Management Update TMX: UDA.UN June 2017
Equity markets in the United States gained 0.5% in June. Canada (S&P/TSX Composite Index) fell 1.1%. Europe (Euro Stoxx 50) lost 3.2%, and Japan (Nikkei 225) rose 2.0%. Crude oil (“WTI”) fell 4.7%.
June brought new highs to the S&P 500. The catalyst was a positive report from the Federal Reserve (“The Fed”) on capital reserve requirements for U.S. banks. The Fed conducts an annual Comprehensive Capital Analysis and Review (“CCAR”) of all U.S. financials to assess whether the largest bank holding companies operating in the U.S. have sufficient capital to continue operations throughout times of economic and financial stress. The sector passed with flying colours. With the exception of Capital One, the majority of banks are now able to increase their capital return to shareholders. It is expected that the payout ratios of earnings will rise to 100% over the next four quarters in the financial sector, which is substantially higher than the 65% paid out last year. Bank of America (NYSE: BAC), Citi (NYSE: C), and J.P. Morgan (NYSE: JPM), all of which are owned by the Caldwell U.S. Dividend Advantage Fund (“The Fund”), immediately announced dividend hikes and buybacks. Highlights include:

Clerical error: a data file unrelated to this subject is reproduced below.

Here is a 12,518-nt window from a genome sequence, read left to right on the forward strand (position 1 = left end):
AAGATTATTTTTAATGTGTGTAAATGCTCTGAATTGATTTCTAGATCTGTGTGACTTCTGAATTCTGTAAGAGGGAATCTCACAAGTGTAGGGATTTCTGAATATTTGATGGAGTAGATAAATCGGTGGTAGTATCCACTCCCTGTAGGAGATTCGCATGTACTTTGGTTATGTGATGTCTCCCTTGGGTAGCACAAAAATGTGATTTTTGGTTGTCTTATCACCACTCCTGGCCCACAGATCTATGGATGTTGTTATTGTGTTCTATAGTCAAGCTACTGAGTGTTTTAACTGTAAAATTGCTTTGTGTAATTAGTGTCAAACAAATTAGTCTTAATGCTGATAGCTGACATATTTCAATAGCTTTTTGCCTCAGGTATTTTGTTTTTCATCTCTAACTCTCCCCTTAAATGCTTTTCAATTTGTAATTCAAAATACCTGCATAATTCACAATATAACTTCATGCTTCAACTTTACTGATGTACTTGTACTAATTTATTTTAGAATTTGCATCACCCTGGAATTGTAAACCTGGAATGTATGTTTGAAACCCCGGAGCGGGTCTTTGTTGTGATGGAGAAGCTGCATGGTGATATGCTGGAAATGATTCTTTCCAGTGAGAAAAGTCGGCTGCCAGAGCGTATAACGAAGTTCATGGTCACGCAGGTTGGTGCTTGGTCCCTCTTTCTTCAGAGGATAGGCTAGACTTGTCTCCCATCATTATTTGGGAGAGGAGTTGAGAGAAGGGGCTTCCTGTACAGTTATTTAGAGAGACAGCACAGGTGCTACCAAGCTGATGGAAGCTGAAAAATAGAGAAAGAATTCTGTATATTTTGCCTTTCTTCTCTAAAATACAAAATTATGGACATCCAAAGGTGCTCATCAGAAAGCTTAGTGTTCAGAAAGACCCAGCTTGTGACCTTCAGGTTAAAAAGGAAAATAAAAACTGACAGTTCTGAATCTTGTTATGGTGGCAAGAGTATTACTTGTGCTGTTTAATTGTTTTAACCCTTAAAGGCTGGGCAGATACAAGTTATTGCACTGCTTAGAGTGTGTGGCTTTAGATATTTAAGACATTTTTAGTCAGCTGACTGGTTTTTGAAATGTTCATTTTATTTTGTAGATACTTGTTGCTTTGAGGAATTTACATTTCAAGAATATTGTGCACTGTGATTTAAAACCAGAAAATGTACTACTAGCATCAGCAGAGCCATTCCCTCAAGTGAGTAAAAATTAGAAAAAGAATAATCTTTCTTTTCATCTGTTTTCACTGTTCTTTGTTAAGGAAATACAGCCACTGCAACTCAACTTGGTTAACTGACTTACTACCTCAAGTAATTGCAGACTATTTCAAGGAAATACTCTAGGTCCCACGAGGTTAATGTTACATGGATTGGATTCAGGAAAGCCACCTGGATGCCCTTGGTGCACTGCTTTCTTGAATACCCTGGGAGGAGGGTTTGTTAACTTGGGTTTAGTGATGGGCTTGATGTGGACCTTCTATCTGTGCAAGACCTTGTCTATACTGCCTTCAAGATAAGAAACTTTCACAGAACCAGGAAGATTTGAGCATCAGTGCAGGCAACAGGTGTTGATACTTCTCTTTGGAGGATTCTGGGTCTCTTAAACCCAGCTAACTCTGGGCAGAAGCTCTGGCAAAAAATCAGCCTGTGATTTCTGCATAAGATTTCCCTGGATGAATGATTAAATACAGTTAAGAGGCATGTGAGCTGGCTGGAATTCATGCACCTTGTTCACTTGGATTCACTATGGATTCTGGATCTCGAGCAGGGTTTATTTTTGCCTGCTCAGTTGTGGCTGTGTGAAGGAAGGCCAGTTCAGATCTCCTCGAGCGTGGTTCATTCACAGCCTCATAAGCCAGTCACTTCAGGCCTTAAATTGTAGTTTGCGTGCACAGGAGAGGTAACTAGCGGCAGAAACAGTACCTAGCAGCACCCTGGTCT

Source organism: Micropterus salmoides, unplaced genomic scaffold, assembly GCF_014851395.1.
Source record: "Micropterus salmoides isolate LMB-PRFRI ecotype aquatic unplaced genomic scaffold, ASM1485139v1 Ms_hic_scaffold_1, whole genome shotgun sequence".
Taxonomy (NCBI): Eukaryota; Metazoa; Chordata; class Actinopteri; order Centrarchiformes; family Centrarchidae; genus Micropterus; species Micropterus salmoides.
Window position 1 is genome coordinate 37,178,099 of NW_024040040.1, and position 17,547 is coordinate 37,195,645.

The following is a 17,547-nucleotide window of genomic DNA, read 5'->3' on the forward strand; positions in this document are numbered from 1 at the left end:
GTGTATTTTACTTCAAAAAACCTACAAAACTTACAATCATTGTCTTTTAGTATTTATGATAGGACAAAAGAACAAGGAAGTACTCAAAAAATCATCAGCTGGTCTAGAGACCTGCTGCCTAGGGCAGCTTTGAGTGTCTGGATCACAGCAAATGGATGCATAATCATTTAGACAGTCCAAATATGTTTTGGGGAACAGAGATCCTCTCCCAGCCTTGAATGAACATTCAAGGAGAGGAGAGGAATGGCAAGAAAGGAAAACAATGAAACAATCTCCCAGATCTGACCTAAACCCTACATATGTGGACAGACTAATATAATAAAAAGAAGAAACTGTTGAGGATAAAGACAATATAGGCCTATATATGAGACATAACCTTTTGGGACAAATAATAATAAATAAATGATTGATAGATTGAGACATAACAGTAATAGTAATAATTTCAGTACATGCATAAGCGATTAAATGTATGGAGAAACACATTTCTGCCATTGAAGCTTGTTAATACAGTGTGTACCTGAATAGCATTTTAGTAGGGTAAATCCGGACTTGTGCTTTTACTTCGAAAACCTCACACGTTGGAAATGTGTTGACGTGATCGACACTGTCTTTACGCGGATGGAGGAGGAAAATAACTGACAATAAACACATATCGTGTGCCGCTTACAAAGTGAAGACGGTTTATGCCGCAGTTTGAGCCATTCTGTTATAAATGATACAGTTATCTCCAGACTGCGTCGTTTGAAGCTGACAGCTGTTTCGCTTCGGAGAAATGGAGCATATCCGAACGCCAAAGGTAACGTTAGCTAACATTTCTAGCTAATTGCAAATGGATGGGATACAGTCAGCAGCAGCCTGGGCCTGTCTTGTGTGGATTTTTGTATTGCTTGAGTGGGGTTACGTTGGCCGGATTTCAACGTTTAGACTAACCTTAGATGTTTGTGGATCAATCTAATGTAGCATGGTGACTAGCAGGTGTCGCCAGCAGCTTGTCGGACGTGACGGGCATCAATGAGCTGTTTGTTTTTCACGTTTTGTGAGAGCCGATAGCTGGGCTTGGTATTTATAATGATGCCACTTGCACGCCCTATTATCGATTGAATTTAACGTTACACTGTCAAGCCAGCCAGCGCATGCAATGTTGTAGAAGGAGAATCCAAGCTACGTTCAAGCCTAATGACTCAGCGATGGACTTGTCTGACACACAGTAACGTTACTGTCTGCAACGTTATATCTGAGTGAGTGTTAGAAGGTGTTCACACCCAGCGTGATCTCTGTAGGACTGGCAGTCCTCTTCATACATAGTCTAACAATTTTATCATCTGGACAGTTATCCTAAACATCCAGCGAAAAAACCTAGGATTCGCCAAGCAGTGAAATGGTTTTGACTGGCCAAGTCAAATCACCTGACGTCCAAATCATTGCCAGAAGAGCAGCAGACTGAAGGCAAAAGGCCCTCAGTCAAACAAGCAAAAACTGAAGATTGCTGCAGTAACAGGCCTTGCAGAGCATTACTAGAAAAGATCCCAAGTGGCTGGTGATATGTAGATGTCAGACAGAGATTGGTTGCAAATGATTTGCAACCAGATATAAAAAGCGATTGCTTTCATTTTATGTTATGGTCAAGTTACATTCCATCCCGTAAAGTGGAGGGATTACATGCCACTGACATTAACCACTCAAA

– JP Morgan commits to its largest ever buyback of $19.1 Billion USD of shares over the next twelve months. It also raised its dividend by 6 cents to 56 cents.
– Citigroup announced a $15.6 Billion USD buyback of shares, also its biggest ever. Citi also doubles its dividend to 32 cents per quarter.
– Bank of America authorized a $12 Billion USD buyback over the next year and increased its quarterly dividend to 12 cents per share from 7.5 cents.
– Bank of America preferred shareholder, Berkshire Hathaway, will convert to common.
The announcement came at a time when U.S. financials had lost some momentum. After a massive run up on the back of President Trump’s election, the financial sector has lagged the overall market year to date. After the announcement, financials proceeded to rally 3.1% over the next two days and close the gap on its underperformance. The Fund continues to believe that financials will be among the strongest sectors in the U.S. Now financial institutions will be able to use their income to return capital to shareholders or increase loan activity. Both scenarios should grow net income going forward and attract investors into the space.